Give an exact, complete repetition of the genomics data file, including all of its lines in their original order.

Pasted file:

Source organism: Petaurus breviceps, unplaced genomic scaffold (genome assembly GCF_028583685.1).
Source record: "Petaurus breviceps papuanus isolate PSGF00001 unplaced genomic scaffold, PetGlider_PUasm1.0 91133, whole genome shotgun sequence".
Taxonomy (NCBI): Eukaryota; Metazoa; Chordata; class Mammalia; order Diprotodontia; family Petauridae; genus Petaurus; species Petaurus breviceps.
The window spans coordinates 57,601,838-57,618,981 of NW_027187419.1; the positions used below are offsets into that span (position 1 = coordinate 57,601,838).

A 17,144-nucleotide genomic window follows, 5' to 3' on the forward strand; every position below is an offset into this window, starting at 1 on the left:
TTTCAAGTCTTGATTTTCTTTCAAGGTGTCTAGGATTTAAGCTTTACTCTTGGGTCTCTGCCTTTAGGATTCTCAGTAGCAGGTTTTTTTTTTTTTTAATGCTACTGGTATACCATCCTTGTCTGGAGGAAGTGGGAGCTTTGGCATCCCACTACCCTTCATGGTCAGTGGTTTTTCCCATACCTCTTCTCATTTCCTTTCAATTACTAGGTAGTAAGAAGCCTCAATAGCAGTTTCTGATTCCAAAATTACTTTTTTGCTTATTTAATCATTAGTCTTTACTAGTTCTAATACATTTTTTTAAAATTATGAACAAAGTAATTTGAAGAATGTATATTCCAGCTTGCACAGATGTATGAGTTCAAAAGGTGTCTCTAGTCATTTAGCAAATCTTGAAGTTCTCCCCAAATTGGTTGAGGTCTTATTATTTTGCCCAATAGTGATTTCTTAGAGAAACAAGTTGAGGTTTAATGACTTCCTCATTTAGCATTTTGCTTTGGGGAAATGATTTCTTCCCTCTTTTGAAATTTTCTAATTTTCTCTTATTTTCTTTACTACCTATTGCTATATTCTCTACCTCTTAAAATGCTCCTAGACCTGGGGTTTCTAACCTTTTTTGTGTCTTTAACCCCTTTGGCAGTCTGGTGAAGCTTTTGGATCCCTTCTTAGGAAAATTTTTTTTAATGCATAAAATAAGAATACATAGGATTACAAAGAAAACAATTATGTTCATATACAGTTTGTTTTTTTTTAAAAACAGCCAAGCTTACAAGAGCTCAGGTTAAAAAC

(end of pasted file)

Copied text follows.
Source organism: Petaurus breviceps, unplaced genomic scaffold (genome assembly GCF_028583685.1).
Source record: "Petaurus breviceps papuanus isolate PSGF00001 unplaced genomic scaffold, PetGlider_PUasm1.0 91133, whole genome shotgun sequence".
Taxonomy (NCBI): Eukaryota; Metazoa; Chordata; class Mammalia; order Diprotodontia; family Petauridae; genus Petaurus; species Petaurus breviceps.
The window spans coordinates 57,601,838-57,618,981 of NW_027187419.1; the positions used below are offsets into that span (position 1 = coordinate 57,601,838).

A 17,144-nucleotide genomic window follows, 5' to 3' on the forward strand; every position below is an offset into this window, starting at 1 on the left:
TTTCAAGTCTTGATTTTCTTTCAAGGTGTCTAGGATTTAAGCTTTACTCTTGGGTCTCTGCCTTTAGGATTCTCAGTAGCAGGTTTTTTTTTTTTTTAATGCTACTGGTATACCATCCTTGTCTGGAGGAAGTGGGAGCTTTGGCATCCCACTACCCTTCATGGTCAGTGGTTTTTCCCATACCTCTTCTCATTTCCTTTCAATTACTAGGTAGTAAGAAGCCTCAATAGCAGTTTCTGATTCCAAAATTACTTTTTTGCTTATTTAATCATTAGTCTTTACTAGTTCTAATACATTTTTTTAAAATTATGAACAAAGTAATTTGAAGAATGTATATTCCAGCTTGCACAGATGTATGAGTTCAAAAGGTGTCTCTAGTCATTTAGCAAATCTTGAAGTTCTCCCCAAATTGGTTGAGGTCTTATTATTTTGCCCAATAGTGATTTCTTAGAGAAACAAGTTGAGGTTTAATGACTTCCTCATTTAGCATTTTGCTTTGGGGAAATGATTTCTTCCCTCTTTTGAAATTTTCTAATTTTCTCTTATTTTCTTTACTACCTATTGCTATATTCTCTACCTCTTAAAATGCTCCTAGACCTGGGGTTTCTAACCTTTTTTGTGTCTTTAACCCCTTTGGCAGTCTGGTGAAGCTTTTGGATCCCTTCTTAGGAAAATTTTTTTTAATGCATAAAATAAGAATACATAGGATTACAAAGAAAACAATTATGTTCATATACAGTTTGTTTTTTTTTAAAAACAGCCAAGCTTACAAGAGCTCAGGTTAAAAAC